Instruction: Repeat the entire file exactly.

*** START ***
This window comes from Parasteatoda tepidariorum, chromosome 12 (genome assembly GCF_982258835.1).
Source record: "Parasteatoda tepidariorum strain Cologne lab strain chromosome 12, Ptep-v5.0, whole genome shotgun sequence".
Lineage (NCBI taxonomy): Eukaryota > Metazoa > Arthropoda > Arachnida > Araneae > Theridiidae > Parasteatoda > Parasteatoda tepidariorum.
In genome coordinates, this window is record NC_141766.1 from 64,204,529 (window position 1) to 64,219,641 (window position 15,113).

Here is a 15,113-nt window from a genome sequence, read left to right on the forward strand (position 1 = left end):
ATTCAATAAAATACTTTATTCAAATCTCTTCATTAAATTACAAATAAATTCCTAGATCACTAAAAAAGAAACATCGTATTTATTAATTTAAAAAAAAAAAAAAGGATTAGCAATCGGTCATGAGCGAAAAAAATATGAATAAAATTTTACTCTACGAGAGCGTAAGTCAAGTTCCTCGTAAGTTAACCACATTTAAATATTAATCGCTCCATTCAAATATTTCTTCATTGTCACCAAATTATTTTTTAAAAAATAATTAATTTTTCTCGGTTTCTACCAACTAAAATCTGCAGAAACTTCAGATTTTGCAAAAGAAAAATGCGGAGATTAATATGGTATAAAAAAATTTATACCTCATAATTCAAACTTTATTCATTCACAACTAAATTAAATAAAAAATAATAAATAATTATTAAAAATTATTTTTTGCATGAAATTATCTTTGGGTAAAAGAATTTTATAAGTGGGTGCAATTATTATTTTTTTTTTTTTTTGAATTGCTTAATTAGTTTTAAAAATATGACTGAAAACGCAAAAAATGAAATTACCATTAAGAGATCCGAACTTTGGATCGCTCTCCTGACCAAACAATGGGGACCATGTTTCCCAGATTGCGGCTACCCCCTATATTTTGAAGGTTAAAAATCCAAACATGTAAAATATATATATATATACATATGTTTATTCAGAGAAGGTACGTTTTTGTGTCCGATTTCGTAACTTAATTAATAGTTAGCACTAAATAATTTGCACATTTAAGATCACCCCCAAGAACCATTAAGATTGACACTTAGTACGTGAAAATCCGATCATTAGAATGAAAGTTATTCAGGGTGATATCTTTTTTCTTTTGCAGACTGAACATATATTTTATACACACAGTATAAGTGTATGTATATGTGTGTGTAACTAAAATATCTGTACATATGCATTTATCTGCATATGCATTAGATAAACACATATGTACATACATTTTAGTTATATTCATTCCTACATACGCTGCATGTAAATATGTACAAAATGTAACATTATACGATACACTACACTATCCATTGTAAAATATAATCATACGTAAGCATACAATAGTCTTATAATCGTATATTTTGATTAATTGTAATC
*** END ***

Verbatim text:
This window comes from Parasteatoda tepidariorum, chromosome 12 (genome assembly GCF_982258835.1).
Source record: "Parasteatoda tepidariorum strain Cologne lab strain chromosome 12, Ptep-v5.0, whole genome shotgun sequence".
Lineage (NCBI taxonomy): Eukaryota > Metazoa > Arthropoda > Arachnida > Araneae > Theridiidae > Parasteatoda > Parasteatoda tepidariorum.
In genome coordinates, this window is record NC_141766.1 from 64,204,529 (window position 1) to 64,219,641 (window position 15,113).

Here is a 15,113-nt window from a genome sequence, read left to right on the forward strand (position 1 = left end):
ATTCAATAAAATACTTTATTCAAATCTCTTCATTAAATTACAAATAAATTCCTAGATCACTAAAAAAGAAACATCGTATTTATTAATTTAAAAAAAAAAAAAAGGATTAGCAATCGGTCATGAGCGAAAAAAATATGAATAAAATTTTACTCTACGAGAGCGTAAGTCAAGTTCCTCGTAAGTTAACCACATTTAAATATTAATCGCTCCATTCAAATATTTCTTCATTGTCACCAAATTATTTTTTAAAAAATAATTAATTTTTCTCGGTTTCTACCAACTAAAATCTGCAGAAACTTCAGATTTTGCAAAAGAAAAATGCGGAGATTAATATGGTATAAAAAAATTTATACCTCATAATTCAAACTTTATTCATTCACAACTAAATTAAATAAAAAATAATAAATAATTATTAAAAATTATTTTTTGCATGAAATTATCTTTGGGTAAAAGAATTTTATAAGTGGGTGCAATTATTATTTTTTTTTTTTTTTGAATTGCTTAATTAGTTTTAAAAATATGACTGAAAACGCAAAAAATGAAATTACCATTAAGAGATCCGAACTTTGGATCGCTCTCCTGACCAAACAATGGGGACCATGTTTCCCAGATTGCGGCTACCCCCTATATTTTGAAGGTTAAAAATCCAAACATGTAAAATATATATATATATACATATGTTTATTCAGAGAAGGTACGTTTTTGTGTCCGATTTCGTAACTTAATTAATAGTTAGCACTAAATAATTTGCACATTTAAGATCACCCCCAAGAACCATTAAGATTGACACTTAGTACGTGAAAATCCGATCATTAGAATGAAAGTTATTCAGGGTGATATCTTTTTTCTTTTGCAGACTGAACATATATTTTATACACACAGTATAAGTGTATGTATATGTGTGTGTAACTAAAATATCTGTACATATGCATTTATCTGCATATGCATTAGATAAACACATATGTACATACATTTTAGTTATATTCATTCCTACATACGCTGCATGTAAATATGTACAAAATGTAACATTATACGATACACTACACTATCCATTGTAAAATATAATCATACGTAAGCATACAATAGTCTTATAATCGTATATTTTGATTAATTGTAATC